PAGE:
Pilot aid schemes will be retained
Two Community Care Fund schemes - one for medical aid and the other providing free lunches for poor students - are being taken over permanently by the government.
The charitable trust's steering committee yesterday 'regularised' both programmes, which have proven effective since they were introduced as pilot schemes last year.
This means the programmes will eventually be included in the government's recurrent expenditure instead of being supported by the fund, the steering committee's chairman, Chief Secretary Stephen Lam Sui-lung, said.
Bringing the programmes under the government's wing would allow better use of resources, Lam said after yesterday's committee meeting. 'We'll have more space to support disadvantaged groups.'
As both programmes had shown results, Lam said they would be continued and managed by the Education Bureau and the Samaritan Fund. They are among 17 programmes that the Community Care Fund runs.
The fund was set up in October 2010 with a goal of attracting HK$5 billion in donations from the business community to cover gaps in the welfare system. The government would supply another HK$5 billion.
The change of government in July would not mean the fund would stop running, Lam said after chairing a meeting of the committee for the last time. 'I believe the Community Care Fund will definitely continue to run because there is the demand in society,' he said.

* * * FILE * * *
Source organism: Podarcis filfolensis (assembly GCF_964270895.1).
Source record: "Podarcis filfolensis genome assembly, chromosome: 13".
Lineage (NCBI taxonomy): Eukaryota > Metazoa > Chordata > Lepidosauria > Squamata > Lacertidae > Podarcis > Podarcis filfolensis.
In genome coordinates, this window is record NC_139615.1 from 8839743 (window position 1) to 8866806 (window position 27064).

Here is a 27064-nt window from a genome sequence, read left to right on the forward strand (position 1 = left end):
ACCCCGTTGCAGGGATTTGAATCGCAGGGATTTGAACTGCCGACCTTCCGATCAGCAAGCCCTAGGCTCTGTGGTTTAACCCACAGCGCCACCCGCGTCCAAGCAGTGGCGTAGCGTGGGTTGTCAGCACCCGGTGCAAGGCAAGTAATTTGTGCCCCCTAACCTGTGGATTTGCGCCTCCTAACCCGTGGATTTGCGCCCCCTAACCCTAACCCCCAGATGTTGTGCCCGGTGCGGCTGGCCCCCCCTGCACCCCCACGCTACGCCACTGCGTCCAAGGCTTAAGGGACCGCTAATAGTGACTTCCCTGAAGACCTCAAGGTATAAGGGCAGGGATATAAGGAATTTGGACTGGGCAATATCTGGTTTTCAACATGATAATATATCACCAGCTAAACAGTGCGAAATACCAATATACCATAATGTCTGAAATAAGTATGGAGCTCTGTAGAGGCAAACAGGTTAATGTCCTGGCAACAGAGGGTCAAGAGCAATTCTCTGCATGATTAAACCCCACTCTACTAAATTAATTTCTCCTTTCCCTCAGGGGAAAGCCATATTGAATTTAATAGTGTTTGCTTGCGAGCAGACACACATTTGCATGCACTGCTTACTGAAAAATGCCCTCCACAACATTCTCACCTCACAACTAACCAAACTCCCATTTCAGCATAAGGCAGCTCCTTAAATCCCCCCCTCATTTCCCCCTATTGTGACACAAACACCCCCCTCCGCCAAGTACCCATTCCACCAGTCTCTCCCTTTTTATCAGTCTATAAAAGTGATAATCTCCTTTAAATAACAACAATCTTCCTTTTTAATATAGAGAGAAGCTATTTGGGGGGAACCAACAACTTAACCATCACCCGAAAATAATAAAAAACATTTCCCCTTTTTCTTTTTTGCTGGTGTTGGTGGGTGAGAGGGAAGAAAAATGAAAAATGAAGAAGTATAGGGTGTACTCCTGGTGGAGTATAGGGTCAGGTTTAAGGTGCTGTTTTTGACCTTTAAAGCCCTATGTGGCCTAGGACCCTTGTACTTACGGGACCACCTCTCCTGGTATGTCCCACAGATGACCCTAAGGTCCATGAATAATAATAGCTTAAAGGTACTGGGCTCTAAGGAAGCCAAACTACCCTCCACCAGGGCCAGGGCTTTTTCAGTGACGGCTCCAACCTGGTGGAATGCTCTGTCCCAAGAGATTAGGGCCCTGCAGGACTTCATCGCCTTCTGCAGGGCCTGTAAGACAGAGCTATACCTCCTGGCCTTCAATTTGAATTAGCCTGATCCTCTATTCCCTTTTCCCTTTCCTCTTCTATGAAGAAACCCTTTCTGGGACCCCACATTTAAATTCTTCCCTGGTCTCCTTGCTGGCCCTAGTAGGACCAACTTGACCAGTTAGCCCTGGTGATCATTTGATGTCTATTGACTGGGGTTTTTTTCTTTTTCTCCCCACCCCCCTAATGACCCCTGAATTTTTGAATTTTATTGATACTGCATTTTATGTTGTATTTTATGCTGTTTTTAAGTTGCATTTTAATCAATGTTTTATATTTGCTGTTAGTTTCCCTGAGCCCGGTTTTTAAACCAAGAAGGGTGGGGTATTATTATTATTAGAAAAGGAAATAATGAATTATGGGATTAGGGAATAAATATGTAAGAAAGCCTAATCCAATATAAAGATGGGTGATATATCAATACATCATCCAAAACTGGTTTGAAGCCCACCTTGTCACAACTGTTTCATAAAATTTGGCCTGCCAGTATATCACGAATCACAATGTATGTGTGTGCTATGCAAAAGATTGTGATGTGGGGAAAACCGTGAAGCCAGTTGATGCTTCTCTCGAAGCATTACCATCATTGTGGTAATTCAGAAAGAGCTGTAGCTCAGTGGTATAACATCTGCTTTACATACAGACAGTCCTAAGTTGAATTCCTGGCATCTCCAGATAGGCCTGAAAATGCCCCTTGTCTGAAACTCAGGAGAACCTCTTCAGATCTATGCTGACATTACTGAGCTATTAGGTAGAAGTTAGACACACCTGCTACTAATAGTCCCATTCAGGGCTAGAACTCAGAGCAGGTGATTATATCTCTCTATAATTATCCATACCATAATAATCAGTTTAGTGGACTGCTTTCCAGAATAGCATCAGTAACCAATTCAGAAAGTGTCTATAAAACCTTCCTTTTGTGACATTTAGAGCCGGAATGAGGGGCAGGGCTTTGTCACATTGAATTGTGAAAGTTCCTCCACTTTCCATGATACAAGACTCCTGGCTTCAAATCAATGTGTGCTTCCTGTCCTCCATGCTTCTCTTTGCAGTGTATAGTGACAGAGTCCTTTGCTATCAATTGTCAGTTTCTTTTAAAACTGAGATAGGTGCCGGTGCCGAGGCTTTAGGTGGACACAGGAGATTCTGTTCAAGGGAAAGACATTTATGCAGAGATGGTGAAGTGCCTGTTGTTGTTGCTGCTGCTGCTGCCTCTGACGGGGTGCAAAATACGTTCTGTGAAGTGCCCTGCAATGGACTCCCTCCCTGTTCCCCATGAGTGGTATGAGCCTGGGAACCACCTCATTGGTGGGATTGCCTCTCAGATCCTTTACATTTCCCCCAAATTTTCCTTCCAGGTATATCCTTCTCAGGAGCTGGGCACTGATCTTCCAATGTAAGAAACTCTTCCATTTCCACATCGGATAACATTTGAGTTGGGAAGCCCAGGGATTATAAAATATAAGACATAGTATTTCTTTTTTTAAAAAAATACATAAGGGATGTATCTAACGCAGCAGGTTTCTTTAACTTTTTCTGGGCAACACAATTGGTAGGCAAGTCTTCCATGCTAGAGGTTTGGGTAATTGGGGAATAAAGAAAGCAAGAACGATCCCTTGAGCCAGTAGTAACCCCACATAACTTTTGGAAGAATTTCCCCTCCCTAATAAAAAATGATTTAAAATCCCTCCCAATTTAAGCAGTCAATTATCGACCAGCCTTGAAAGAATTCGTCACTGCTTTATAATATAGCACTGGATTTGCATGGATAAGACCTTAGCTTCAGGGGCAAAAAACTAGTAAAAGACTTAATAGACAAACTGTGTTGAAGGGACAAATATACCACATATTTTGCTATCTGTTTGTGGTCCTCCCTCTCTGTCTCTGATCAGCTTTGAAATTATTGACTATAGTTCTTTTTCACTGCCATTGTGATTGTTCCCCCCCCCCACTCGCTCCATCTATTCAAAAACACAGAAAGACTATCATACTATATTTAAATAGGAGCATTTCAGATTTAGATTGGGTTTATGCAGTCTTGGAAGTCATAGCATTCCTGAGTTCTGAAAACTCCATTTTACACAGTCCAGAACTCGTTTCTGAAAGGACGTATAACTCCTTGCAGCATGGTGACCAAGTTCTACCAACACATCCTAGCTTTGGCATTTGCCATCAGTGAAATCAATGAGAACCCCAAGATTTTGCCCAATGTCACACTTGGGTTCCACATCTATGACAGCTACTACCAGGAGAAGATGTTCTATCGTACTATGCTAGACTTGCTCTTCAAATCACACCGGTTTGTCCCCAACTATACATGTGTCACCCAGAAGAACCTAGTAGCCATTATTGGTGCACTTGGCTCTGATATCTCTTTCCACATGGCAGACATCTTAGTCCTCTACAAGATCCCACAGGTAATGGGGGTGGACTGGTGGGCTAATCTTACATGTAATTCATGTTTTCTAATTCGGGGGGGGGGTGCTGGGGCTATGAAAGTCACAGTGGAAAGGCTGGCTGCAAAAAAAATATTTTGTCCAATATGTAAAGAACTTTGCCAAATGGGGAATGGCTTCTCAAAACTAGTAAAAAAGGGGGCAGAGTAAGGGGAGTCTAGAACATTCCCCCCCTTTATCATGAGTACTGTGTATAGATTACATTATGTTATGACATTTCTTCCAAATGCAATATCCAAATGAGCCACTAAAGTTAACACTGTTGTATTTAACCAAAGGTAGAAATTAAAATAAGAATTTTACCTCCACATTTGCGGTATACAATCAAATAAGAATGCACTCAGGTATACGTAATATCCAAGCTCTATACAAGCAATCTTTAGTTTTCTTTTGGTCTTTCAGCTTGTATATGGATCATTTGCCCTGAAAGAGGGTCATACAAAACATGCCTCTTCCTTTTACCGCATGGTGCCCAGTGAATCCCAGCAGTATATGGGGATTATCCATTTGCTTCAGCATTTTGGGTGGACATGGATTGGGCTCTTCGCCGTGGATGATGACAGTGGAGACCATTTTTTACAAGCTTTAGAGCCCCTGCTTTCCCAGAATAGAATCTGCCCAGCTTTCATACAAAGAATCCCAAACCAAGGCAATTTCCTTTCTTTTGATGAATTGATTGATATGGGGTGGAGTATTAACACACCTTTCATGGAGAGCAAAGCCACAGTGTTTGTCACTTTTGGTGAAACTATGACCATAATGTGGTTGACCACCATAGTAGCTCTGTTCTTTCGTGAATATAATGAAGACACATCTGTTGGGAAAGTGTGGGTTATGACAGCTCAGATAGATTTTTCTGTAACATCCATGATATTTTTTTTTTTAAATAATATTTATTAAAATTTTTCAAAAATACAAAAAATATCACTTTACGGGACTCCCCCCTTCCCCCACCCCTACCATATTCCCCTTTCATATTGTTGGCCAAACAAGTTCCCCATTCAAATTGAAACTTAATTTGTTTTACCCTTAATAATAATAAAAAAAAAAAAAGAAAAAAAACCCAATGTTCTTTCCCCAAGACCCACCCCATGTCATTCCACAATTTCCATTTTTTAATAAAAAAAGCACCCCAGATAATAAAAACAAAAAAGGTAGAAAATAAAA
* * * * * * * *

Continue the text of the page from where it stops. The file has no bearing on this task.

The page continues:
The fund now had HK$5 billion in public funds and HK$1.8 billion from private donations, which he said was adequate for present projects.
The free lunch programme, for primary school pupils eligible for student financial assistance schemes, will be financed by the fund in the next school year, benefitting more than 50,000 pupils at a cost of HK$34 million. The Education Bureau will apply for a budget for the programme thereafter.
The second phase of the medical assistance programme, which subsidises self-financed specialist medications for patients with financial difficulties, will be taken over by the Samaritan Fund in the second half of this year. The patient contribution ratio will be lowered from a maximum of 30 per cent to a uniform rate of 20 per cent to help more patients.
The number of self-financed cancer drugs covered in the first phase of the scheme will increase from six to nine. The programme had a HK$192 million budget in 2011-12.
Meanwhile, the Community Care Fund committee yesterday approved HK$91 million to provide one-off allowances for low-income people who are inadequately housed, a scheme announced earlier this year. About 30,000 people from 13,000 households living in cubicles, cocklofts, bed spaces in private buildings and temporary housing, and the homeless, will benefit.
It will pay HK$3,000 to one-person households, HK$6,000 to two-person households, and HK$8,000 to households of three or more. Applications will start in October.
The committee also approved a scheme to subsidise owners' committees of residential or composite buildings that are more than 30 years old. The fund reserved HK$68 million for the programme, which is expected to benefit more than 3,000 owners' committees.
pupils are expected to benefit from the school lunch scheme in the next academic year
- It is expected to cost HK$34 million